A while ago I had a new rabbit owner inform me that the breeder from whom she got her rabbit at the state fair had told her never to let a veterinarian perform surgery on her pet because vets kill all rabbits with anesthesia when they perform surgery. The breeder had recommended having the rabbit neutered, but apparently this was something she did herself without the benefit of anesthesia. I cringed, but was glad that the owner was still willing to talk with the murderous veterinarian about neutering her rabbit humanely before subjecting him to what I can only imagine would have been tantamount to torture. At least the breeder and I could agree on something. Spaying and neutering rabbits is as least as important for protecting their health and longevity as it is for dogs and cats.

Female rabbits are very prone to developing uterine cancer by the time they become middle aged. There are few clinical signs outside of blood in the urine that might give us reason to think there is a problem until the disease has become very advanced. If we are lucky enough to catch them in time many rabbits can be cured with a spay, but if they had been spayed as young rabbits they never would have developed the problem to begin with, and the surgery would have been much easier on a young, healthy rabbit than it was on an older one with a health problem.

Male rabbits are less likely to develop disease as a result of being un-neutered, but what they lack in sickness they more than make up for in behavioral issues. There are many rabbit owners who could tell you that it can be difficult to have a polite conversation with the neighbors while your lovesick male rabbit is furiously humping your foot, or more embarrassingly your neighbor’s foot. Male rabbits also have a talent for arching their back and flinging urine high into the air to maximize coverage of their territory, which apparently includes all of the walls and floors within shooting range of the cage. Although there are those who would say that those are natural behaviors for a rabbit and if we are going to keep them as pets we should learn how to accept that, I do feel that most of an intact male rabbit’s mental energy is spent on finding mating opportunities and establishing and defending territory, and when neutered they can spend less time feeling frustrated and thwarted and more time being happy with their lives.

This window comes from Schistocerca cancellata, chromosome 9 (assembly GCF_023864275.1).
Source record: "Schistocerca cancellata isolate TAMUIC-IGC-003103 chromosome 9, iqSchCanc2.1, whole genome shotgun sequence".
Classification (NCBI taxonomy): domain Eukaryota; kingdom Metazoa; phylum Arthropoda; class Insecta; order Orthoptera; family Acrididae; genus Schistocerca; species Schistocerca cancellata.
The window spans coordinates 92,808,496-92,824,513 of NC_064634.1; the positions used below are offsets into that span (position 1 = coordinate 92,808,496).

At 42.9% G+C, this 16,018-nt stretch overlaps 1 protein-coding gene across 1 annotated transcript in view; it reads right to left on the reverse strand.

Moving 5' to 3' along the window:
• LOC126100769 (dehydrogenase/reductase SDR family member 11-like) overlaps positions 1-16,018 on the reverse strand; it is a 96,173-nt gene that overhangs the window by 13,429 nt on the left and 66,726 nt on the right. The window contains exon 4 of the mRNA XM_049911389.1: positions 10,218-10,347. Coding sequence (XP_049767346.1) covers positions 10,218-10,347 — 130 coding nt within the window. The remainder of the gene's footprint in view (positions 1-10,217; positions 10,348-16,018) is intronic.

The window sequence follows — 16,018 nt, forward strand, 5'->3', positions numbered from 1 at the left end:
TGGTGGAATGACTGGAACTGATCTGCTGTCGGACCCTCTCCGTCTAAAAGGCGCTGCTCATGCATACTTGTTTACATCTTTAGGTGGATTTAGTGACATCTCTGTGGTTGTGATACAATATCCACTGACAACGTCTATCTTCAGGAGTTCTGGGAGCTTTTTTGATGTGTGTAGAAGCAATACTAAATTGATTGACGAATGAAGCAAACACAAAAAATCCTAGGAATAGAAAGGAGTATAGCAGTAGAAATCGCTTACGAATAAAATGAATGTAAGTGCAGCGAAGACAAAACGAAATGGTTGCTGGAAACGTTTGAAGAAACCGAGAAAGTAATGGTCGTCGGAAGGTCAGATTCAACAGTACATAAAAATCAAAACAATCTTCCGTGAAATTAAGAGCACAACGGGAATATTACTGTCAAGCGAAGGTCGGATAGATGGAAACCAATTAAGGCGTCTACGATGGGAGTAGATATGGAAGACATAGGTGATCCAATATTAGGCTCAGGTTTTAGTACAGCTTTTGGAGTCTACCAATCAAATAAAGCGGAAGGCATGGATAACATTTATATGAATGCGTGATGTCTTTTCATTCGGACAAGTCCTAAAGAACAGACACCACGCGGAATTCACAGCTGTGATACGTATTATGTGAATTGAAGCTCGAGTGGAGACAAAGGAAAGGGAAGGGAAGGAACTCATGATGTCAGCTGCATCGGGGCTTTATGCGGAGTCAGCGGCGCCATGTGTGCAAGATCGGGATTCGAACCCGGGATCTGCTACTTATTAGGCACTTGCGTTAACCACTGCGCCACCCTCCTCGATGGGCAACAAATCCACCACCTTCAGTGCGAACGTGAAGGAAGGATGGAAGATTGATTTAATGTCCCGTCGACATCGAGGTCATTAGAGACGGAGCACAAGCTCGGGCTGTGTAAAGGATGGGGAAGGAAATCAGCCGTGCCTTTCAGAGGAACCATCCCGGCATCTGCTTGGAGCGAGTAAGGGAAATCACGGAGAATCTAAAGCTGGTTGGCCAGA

The biggest stumbling block for most people when deciding whether or not to spay or neuter their rabbit comes from a legitimate concern about the safety of anesthetizing their pets. It is true that rabbits are more difficult to safely anesthetize than your average dog, cat, or ferret. Some of the issues that were more prominent in the past were due to a lack of safe, gentle anesthetic drugs, but current veterinary medicine offers an abundance of very safe anesthetic agents that nearly eliminate earlier concerns about death while under anesthesia. These days the complication that would be most likely to claim the life of a rabbit occurs a few days after the surgery. In these rare situations rabbits develop gastrointestinal problems, possibly due to stress, pain, and/or low blood pressure during surgery that can result in fatal toxicity within a few days. A veterinarian who is familiar with rabbits will take precautions to keep their patient well supported while asleep, keep pain under control, and minimize stress while in the hospital.

A typical spay or neuter can be performed during the day with the rabbit sent home the same day. Unlike dogs and cats, rabbits are not capable of vomiting, so they do not need to be fasted before they come in for surgery. After the procedure most rabbits go home almost as if nothing had happened to them. Although we recommend taking it easy on the feeding with dogs and cats after the surgery, we want rabbits to eat again as soon as they are able, as this helps maintain healthy gastrointestinal movement. A little limited exercise is recommended during the week after the surgery, but male rabbits who have a frequent habit of humping things should be kept away from situations that may encourage that behavior for a week. Your rabbit will be up and around in no time and ready to carry on the rest of its long life, and as the owner you can be relieved of having to worry about many unpleasant issues in the future.